The first person who came up with

$75K and put it on his desk would own

the car. I was managing a condo-

minium sales office at the time. I got a

phone call that said the deal is on. “


you have $75K on my desk this after-

noon in New York City, the car is


” I literally closed down the sales

office (against the owner’s desire) and

raced into the city in my car and gave

him a check. And I owned the car. It’s

a fun story and there were at least two

other people that I knew who were

also chasing the car. I was half expect-

ing to see them in the hallway of the

attorney’s office because we were all

racing each other to get the car.

SAAC: During all this time you were

officially “the” registrar.

SCUDDER: I guess that happened

around 1978. When the 1976 registry

came out there was some discussion,

that I was not aware of at the time,

about some cars that Bill Kemper had

excluded from that book. When people

would ask him about one of those cars,

he said that information had not come

from the Cobra Club or SAAC or other

owners. It came out of his own deal-

ings with the owner as he was running

a shop. And some people were un-

happy about that; they said you really

can’t serve two masters here. You’re ei-

ther the registrar and every car you

know about goes in the book or you’re

a restoration shop and sales organiza-

tion and can keep some names private

if you choose. I remember SAAC was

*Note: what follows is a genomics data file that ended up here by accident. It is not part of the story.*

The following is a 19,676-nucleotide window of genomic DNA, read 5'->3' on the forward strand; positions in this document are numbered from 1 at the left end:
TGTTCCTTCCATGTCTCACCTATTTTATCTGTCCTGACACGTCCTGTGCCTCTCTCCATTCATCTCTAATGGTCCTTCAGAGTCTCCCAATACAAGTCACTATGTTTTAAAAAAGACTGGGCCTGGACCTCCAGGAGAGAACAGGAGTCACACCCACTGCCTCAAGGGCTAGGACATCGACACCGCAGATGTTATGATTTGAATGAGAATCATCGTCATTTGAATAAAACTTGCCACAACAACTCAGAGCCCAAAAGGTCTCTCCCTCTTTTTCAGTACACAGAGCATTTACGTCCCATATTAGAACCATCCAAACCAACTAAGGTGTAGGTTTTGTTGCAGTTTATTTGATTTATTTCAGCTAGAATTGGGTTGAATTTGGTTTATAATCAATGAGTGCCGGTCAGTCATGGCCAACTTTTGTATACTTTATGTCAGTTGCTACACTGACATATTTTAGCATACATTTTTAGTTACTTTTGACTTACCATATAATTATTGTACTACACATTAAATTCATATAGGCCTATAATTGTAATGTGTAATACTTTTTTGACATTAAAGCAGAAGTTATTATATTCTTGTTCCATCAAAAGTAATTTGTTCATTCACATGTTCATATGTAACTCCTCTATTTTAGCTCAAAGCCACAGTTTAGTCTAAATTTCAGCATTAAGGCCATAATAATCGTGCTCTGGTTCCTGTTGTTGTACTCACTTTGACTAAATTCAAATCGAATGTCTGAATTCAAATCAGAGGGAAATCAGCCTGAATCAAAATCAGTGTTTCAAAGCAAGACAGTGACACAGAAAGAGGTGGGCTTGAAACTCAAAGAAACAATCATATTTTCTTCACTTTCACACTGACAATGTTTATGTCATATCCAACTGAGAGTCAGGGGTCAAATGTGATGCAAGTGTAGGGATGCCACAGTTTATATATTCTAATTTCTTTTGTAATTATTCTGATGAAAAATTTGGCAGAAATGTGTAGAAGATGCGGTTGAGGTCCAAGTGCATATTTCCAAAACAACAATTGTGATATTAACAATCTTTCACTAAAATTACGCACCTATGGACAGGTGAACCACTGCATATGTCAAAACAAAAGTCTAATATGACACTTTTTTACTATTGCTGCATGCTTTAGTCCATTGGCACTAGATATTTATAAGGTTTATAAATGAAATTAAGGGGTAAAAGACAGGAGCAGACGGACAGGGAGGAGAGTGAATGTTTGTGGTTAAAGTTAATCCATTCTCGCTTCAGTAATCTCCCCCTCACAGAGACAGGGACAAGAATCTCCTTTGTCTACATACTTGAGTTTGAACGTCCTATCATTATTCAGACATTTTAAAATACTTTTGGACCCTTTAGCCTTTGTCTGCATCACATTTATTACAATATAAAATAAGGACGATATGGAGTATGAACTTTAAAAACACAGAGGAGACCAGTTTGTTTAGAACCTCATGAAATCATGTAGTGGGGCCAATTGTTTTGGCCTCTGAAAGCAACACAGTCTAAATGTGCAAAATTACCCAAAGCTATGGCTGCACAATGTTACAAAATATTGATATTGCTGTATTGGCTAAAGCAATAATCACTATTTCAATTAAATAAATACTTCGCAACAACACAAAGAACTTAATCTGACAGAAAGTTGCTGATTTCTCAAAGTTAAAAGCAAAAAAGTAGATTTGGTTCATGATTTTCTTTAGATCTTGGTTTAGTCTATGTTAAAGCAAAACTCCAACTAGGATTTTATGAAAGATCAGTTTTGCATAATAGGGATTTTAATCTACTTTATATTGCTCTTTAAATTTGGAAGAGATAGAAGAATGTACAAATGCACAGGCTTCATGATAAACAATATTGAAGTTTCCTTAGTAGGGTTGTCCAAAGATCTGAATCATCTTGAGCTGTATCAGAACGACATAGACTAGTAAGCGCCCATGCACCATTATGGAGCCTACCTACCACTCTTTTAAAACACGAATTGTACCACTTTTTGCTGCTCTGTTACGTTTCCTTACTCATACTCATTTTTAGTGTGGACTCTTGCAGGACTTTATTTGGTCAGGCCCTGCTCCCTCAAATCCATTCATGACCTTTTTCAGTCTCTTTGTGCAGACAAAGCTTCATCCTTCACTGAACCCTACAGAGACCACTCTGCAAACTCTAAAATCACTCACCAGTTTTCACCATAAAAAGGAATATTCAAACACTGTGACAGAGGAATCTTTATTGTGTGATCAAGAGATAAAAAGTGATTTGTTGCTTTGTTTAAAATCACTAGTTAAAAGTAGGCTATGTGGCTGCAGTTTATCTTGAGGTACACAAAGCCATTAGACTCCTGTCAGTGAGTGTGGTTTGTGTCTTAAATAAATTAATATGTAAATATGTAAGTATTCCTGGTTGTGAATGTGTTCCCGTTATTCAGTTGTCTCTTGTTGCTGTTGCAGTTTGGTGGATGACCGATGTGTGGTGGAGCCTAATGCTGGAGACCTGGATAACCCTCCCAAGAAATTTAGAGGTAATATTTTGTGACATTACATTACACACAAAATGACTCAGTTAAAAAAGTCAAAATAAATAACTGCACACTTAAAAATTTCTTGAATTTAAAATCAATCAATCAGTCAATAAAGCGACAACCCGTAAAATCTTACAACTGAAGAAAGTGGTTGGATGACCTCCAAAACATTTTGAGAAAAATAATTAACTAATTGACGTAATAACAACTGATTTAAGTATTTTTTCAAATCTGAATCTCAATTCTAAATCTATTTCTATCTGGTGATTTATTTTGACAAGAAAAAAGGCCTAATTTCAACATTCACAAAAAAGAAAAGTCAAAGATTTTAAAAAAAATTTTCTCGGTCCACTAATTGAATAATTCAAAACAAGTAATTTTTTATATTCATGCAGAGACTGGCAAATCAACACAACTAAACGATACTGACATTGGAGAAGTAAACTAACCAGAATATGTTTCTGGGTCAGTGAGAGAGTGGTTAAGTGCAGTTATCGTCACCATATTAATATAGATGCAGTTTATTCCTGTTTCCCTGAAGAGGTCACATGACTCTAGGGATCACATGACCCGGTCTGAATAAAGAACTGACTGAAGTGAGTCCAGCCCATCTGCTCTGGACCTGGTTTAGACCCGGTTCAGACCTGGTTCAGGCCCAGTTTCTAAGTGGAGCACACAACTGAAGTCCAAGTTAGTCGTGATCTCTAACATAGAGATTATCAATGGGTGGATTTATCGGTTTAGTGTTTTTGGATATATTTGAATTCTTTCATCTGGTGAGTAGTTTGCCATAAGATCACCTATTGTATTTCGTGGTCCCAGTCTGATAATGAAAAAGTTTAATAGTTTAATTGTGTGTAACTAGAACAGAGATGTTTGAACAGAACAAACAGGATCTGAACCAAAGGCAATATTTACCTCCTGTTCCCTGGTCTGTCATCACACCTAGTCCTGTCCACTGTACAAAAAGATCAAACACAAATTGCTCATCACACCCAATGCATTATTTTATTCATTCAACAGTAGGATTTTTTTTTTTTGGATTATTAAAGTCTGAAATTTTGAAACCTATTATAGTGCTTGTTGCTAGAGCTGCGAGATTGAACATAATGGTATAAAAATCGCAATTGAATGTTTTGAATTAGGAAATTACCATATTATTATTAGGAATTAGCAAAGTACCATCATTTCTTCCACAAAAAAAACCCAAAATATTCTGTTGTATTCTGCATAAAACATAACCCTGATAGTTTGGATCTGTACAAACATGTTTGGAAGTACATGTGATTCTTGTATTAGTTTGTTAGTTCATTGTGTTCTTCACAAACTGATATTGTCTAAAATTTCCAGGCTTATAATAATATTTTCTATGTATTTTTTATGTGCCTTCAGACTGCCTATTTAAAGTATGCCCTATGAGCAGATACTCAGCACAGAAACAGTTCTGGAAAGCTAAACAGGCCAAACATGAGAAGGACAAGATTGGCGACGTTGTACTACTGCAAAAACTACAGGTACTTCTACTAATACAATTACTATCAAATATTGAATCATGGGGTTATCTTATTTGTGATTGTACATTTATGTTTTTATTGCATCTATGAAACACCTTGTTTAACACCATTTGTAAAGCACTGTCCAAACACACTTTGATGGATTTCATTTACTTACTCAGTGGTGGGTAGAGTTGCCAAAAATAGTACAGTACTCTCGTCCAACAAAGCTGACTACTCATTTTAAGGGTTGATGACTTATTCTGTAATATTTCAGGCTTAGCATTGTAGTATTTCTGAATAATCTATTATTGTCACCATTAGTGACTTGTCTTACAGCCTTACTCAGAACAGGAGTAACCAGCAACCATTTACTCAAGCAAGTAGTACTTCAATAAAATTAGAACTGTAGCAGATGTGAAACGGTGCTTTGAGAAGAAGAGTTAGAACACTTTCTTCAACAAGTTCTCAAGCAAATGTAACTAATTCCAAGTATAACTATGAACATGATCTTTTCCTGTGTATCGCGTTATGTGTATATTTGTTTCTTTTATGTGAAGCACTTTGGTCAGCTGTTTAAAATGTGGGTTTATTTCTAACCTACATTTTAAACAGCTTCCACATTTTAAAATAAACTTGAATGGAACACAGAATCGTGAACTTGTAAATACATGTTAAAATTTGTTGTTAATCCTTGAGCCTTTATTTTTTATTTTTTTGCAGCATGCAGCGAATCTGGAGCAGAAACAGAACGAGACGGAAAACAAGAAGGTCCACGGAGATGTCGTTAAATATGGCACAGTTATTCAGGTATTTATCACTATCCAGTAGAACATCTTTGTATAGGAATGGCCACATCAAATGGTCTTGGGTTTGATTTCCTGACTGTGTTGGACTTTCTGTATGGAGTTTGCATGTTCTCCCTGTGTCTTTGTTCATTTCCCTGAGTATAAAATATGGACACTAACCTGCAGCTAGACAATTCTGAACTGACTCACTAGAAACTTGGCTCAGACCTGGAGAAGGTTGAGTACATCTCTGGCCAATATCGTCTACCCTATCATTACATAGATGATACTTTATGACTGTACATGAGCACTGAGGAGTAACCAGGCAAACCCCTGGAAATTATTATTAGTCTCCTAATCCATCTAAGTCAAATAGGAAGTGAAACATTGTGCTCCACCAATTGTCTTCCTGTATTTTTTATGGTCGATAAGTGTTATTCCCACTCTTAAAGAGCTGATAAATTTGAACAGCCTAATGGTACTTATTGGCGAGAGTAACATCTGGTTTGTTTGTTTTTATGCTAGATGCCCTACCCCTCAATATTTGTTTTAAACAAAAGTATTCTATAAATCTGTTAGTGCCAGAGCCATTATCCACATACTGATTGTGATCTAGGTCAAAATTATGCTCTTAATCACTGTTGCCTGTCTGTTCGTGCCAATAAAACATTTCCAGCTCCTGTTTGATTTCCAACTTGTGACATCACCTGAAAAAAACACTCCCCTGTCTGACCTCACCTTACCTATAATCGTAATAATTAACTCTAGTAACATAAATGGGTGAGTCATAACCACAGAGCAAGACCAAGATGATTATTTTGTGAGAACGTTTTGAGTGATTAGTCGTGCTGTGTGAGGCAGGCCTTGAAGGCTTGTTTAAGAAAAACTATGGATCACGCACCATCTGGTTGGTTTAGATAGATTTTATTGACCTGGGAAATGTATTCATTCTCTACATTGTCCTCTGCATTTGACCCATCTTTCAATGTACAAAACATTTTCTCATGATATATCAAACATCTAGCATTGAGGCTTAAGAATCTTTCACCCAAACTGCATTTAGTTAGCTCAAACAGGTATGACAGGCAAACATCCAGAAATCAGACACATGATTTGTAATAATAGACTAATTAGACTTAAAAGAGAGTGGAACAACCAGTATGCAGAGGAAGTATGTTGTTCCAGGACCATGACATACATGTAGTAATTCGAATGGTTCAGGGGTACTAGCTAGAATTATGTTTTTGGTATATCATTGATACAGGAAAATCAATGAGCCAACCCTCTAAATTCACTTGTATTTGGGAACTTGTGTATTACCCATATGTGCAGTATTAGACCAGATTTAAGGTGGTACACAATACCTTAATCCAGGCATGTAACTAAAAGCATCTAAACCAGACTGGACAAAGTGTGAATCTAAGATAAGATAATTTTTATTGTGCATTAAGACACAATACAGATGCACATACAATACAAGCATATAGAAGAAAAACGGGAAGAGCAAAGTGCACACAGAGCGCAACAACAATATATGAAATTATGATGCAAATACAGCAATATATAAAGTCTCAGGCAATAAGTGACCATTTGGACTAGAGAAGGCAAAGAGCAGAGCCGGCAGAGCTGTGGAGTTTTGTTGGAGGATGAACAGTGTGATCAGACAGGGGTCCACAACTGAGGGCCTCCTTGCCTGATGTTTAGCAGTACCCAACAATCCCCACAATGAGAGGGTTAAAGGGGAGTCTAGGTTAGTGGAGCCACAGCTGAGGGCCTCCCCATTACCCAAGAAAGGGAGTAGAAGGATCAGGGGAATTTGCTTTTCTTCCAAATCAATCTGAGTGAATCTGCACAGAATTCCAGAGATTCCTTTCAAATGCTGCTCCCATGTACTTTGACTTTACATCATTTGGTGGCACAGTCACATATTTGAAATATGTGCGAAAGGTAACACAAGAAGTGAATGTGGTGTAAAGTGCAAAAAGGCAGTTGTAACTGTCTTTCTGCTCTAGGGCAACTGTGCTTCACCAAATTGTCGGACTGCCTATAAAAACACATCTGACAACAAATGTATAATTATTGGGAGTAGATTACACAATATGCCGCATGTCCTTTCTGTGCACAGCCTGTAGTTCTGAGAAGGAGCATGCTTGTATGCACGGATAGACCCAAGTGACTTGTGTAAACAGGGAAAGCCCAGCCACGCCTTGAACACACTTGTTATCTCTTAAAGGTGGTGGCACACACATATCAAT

looking for a registrar and was check-

ing with a number of people. I got a

call asking me if I was interested. I

said to let me think about it, and I did.

I called back a day later and said I

would be very interested in the posi-

tion. Looking back on it, I think it has

been a wonderful experience and the

opportunity to meet the some very in-

teresting folks. I talk to people on the

phone, if not daily, then two or three

times a week. I exchange e-mails all

the time, photos and information are

being sent back and forth all the time.

It’s a great deal of fun.

SAAC: Except when you get sued.

SCUDDER: Yeah, that’s not so much


SAAC: As the cars gained value their

individual history became significian.

Good history (low mileage, original

parts, etc.) added to their value and ac-

cidents, repairs and other catastro-

phes often diminished it. In cases

where cars were separated into pieces,

but both carrying the same serial

number, there would be legal disagree-

ments over which owner had the “orig-

inal” car. When the registrar reviewed

all of the “evidence” (in some cases he

had more than either owner) and at-

tempted to issue an opinion, one

owner could always be counted on to

disagree. He would often threaten to

sue the registrar, as if that would

change the facts. These disputes didn’t

get into court a lot, but even one is

enough to dampen your enthusiasm.

Especially when, as a registrar, you do

not stand to gain or lose anything (ex-

cept your legal bills). All you are trying

to do is reveal the facts and tell the


SCUDDER: Fortunately, that doesn’t

happen very often, but as the cars get

increasingly expensive the stakes are

proportionally higher.